For some students, virtual labs replace hands-on science experiments

Associate Professor Paul Narguizian uses virtual lab technology to demonstrate how genetic code can be experimentally determined in a class at Cal State L.A.
(Gina Ferazzi / Los Angeles Times)

Cal State L.A. biology students are breeding fruit flies to learn how mutations, such as white eyes or curved wings, are passed to future generations. On other campuses, subjects on treadmills are monitored for changes in blood pressure and heart rate.

These are fairly common lab experiments, except for one thing: They are being conducted via computer.

At colleges and universities across the country, students increasingly are using online simulations, animation and other technologies to replicate — and, some say, improve upon — the hands-on experience of a typical lab.


Spurred by the popularity and potential cost-savings of online learning, virtual labs have infiltrated nearly every scientific field, to the chagrin of some who insist that the practical skills learned through conventional lab work are needed to conduct more advanced research.

Proponents say they’re not suggesting that the sensory experiences of a traditional lab should be abandoned, but virtual labs can be a valuable tool to impart basic scientific concepts while allowing campuses to reduce staff and equipment costs.

The California State University system, the largest in the nation, is planning to dramatically expand the use of virtual labs for general education science courses, which are typically populated by non-science majors who are required to take a course with lab work to graduate.

Last spring, a pilot project at Cal State L.A. compared the success of students participating in traditional labs with those using an all-online format and a “flipped” lab model, where online students met in the classroom every two weeks.

Students in the flipped model maintained their interest and got better grades, the study found. Perhaps equally important, the virtual labs were able to accommodate more students and proved less expensive to operate.

A typical introductory biology course might include eight lab classes with 192 students, said Robert Desharnais, a biology professor at the campus who directs Cal State’s Virtual Courseware Project. Virtual labs have allowed the university to double the number of sessions offered while using the same number of instructors and rooms, Desharnais said.


Helping students enroll in required classes sooner in their academic careers and move on to graduation is a key objective for California’s public colleges, which lost billions in state funding during the recession. Gov. Jerry Brown and state lawmakers have called on educators to make up for those losses in part through greater use of new technologies.

“When we look at the rapid growth in the number of students versus science lab facilities, it’s just not enough,” said Gerry Hanley, assistant vice chancellor for academic technology services for the Cal State system. “Students end up taking these courses later or delaying graduation. Facilities bottlenecks are one reason we’re looking at the virtual labs idea.”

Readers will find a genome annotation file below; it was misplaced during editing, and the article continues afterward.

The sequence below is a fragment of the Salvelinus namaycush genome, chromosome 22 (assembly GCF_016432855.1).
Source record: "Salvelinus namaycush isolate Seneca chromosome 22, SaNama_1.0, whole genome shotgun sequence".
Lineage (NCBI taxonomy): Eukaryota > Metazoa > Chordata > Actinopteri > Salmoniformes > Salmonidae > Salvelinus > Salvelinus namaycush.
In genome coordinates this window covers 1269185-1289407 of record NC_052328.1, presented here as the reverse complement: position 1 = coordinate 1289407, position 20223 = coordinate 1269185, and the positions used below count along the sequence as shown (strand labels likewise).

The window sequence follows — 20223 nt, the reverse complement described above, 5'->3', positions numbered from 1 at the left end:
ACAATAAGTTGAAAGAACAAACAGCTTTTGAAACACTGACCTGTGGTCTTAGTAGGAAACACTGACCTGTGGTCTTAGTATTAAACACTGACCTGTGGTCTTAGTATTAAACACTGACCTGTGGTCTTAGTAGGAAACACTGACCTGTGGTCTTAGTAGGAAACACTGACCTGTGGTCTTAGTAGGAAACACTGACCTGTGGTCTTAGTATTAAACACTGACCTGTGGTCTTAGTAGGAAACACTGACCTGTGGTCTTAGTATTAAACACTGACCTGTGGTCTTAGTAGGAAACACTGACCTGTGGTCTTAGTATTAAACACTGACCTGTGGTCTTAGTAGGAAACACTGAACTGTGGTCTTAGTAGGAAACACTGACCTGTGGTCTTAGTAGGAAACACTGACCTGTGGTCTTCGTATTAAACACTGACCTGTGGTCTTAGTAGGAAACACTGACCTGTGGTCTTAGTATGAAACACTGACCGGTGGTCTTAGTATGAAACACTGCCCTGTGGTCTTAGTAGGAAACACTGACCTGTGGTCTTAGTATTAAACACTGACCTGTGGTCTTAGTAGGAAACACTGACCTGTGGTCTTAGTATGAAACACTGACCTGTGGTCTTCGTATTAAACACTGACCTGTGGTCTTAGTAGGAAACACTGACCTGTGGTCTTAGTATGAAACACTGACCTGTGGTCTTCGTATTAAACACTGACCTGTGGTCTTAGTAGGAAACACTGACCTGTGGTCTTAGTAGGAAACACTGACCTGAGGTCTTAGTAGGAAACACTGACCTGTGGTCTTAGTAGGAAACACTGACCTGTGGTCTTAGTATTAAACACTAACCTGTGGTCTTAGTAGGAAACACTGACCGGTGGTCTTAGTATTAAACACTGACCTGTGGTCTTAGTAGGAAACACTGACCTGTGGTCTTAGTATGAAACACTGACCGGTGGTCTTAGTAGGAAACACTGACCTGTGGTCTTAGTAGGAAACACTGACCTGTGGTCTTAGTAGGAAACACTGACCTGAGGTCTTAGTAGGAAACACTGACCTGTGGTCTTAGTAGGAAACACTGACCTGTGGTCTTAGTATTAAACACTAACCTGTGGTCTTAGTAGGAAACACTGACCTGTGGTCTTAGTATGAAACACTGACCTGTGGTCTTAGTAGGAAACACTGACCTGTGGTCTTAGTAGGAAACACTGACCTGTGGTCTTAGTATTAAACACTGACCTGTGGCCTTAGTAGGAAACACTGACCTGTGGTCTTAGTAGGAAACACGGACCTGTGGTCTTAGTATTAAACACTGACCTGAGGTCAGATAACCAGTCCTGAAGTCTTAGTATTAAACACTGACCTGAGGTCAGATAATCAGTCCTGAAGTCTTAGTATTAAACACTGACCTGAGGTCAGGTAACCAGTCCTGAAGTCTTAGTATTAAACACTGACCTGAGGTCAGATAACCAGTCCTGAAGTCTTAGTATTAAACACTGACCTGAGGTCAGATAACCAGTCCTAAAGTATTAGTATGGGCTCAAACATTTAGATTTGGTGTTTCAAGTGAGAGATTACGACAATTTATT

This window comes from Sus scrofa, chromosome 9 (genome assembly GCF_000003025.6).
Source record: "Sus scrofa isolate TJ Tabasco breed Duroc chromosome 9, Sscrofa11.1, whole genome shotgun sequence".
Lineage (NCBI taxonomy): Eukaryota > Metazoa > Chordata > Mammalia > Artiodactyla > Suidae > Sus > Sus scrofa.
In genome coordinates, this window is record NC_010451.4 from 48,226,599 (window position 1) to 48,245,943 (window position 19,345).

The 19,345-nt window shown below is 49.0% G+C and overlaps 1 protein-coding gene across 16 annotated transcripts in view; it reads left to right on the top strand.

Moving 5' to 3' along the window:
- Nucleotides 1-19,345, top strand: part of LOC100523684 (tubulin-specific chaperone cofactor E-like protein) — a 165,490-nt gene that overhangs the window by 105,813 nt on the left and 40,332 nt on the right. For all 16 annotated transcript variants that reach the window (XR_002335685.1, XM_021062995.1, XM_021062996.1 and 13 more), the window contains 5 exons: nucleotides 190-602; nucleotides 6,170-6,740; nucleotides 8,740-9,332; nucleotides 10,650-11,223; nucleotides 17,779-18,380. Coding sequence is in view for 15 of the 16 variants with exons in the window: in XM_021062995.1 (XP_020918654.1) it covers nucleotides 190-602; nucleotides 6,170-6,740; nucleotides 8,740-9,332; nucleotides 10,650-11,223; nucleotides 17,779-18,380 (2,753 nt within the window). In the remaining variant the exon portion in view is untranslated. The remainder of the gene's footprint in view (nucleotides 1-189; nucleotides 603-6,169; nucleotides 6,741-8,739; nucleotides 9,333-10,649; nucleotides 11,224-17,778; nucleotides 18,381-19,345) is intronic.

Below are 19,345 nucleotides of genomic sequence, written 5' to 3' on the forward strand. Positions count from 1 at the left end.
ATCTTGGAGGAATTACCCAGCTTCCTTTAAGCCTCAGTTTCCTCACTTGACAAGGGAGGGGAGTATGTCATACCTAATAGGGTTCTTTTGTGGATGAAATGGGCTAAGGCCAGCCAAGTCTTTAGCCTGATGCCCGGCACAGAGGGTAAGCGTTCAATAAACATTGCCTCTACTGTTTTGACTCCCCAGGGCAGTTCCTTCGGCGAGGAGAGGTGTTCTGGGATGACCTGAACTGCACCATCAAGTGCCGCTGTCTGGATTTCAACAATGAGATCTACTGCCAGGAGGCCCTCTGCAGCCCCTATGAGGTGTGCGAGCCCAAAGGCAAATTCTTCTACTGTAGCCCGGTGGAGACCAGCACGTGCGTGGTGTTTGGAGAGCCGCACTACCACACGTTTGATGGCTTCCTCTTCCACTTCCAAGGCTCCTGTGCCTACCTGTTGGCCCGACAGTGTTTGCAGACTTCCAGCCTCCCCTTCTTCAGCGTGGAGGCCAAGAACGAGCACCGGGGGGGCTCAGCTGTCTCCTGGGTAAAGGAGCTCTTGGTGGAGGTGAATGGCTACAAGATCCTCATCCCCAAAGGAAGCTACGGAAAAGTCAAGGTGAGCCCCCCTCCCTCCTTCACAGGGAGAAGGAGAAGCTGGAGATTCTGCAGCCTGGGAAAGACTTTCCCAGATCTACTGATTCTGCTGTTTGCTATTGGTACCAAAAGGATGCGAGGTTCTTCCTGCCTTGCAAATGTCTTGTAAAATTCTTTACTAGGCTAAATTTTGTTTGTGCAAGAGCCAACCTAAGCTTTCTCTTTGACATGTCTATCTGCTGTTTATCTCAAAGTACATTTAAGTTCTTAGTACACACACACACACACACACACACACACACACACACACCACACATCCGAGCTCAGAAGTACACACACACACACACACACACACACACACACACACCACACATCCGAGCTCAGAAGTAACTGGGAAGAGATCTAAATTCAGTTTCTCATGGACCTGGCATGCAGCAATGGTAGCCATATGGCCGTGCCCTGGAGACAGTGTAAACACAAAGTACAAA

Those bottlenecks led Cal Poly Pomona officials to schedule a full day of lab classes on Saturdays and Sundays; the weekend sessions quickly filled to capacity, said Sepehr Eskandari, chairman of the biological sciences department.

The campus now offers 26 biology lab classes each week — “You can imagine the wear and tear on physical resources,” Eskandari said — and this fall is experimenting with virtual labs in some of those classes.

Computer simulations are now the standard for a vast array of research, such as studying the effect of earthquakes, Hanley said.

In a biology laboratory at Cal State L.A., students recently conducted a group exercise in evolution online — designing experiments to test concepts of natural selection. The computer program allowed them to change physical traits, such as the size of a bird’s beak, introduce predators and change the environment. The program then provided instant feedback.


“The idea that virtual labs are a poor substitute” for the work that students will go on to do as professionals “is not actually true anymore,” Hanley said.

Cal State officials hope that easing access to high-demand lab courses will help students like senior Gerrymi Bernardo, a graphic design major who had intended to get biology out of the way long ago but had to wait to take the class in his final quarter.

“As a working student, it’s really convenient being able to do this at home on my own time,” said Bernardo, 22. “But it can become too easy to treat it lightly. I also want the interaction with other students and the teacher.”

Stephanie Ugalde said the virtual lab left her “disappointed not to be dissecting stuff.”

“The computer shows you pictures and graphs, but it would be good to go out and see actual variations,” said Ugalde, a food science major. “But the university can save money, so it makes sense.”

Some researchers worry that cash-strapped colleges are too ready to embrace online classes despite little research on their effectiveness.

Paulo Blikstein, who directs the Transformative Learning Technologies Lab at Stanford University, and his colleagues are working to combine technology with a more tactile experience — using robotic equipment located off-site that can be remotely controlled with a computer or smartphone. Students, for example, can send a command to add a chemical to a petri dish and capture the results on a time-lapse video.


“The problems with virtual labs, many times, is that it’s too clean and too simplified. And then students understand it’s not really happening, but just a simulation,” Blikstein said. “We’re finding that affects their motivation.”

Twitter: @carlariveralat